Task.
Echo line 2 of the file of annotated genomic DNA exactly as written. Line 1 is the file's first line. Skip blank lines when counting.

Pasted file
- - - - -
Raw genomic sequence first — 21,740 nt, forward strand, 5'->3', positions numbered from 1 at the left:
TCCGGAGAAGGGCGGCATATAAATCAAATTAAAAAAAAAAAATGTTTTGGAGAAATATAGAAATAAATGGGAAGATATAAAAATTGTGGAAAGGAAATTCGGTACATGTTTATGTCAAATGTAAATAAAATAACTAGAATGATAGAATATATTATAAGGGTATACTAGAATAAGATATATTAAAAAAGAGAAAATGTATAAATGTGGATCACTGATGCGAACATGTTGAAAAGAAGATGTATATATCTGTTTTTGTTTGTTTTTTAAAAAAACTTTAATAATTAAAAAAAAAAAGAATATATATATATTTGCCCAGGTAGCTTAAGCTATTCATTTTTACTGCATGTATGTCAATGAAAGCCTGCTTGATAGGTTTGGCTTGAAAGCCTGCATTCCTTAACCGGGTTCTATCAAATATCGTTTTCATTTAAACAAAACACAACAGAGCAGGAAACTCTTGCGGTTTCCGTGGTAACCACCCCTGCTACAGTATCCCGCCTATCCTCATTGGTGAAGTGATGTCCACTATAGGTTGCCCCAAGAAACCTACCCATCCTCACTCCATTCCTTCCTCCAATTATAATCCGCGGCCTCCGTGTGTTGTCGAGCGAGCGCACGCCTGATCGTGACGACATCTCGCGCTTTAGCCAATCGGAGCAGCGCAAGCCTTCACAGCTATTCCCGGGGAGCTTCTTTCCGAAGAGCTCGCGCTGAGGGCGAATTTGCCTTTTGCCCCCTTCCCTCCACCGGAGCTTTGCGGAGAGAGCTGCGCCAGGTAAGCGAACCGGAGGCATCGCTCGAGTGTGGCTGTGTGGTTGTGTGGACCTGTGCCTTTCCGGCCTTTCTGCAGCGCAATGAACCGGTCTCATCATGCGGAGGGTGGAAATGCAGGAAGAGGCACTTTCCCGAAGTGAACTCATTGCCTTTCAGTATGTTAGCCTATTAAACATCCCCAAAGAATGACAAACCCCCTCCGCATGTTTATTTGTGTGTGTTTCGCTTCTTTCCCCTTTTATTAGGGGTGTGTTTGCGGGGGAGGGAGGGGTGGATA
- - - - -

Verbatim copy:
TCCGGAGAAGGGCGGCATATAAATCAAATTAAAAAAAAAAAATGTTTTGGAGAAATATAGAAATAAATGGGAAGATATAAAAATTGTGGAAAGGAAATTCGGTACATGTTTATGTCAAATGTAAATAAAATAACTAGAATGATAGAATATATTATAAGGGTATACTAGAATAAGATATATTAAAAAAGAGAAAATGTATAAATGTGGATCACTGATGCGAACATGTTGAAAAGAAGATGTATATATCTGTTTTTGTTTGTTTTTTAAAAAAACTTTAATAATTAAAAAAAAAAAGAATATATATATATTTGCCCAGGTAGCTTAAGCTATTCATTTTTACTGCATGTATGTCAATGAAAGCCTGCTTGATAGGTTTGGCTTGAAAGCCTGCATTCCTTAACCGGGTTCTATCAAATATCGTTTTCATTTAAACAAAACACAACAGAGCAGGAAACTCTTGCGGTTTCCGTGGTAACCACCCCTGCTACAGTATCCCGCCTATCCTCATTGGTGAAGTGATGTCCACTATAGGTTGCCCCAAGAAACCTACCCATCCTCACTCCATTCCTTCCTCCAATTATAATCCGCGGCCTCCGTGTGTTGTCGAGCGAGCGCACGCCTGATCGTGACGACATCTCGCGCTTTAGCCAATCGGAGCAGCGCAAGCCTTCACAGCTATTCCCGGGGAGCTTCTTTCCGAAGAGCTCGCGCTGAGGGCGAATTTGCCTTTTGCCCCCTTCCCTCCACCGGAGCTTTGCGGAGAGAGCTGCGCCAGGTAAGCGAACCGGAGGCATCGCTCGAGTGTGGCTGTGTGGTTGTGTGGACCTGTGCCTTTCCGGCCTTTCTGCAGCGCAATGAACCGGTCTCATCATGCGGAGGGTGGAAATGCAGGAAGAGGCACTTTCCCGAAGTGAACTCATTGCCTTTCAGTATGTTAGCCTATTAAACATCCCCAAAGAATGACAAACCCCCTCCGCATGTTTATTTGTGTGTGTTTCGCTTCTTTCCCCTTTTATTAGGGGTGTGTTTGCGGGGGAGGGAGGGGTGGATA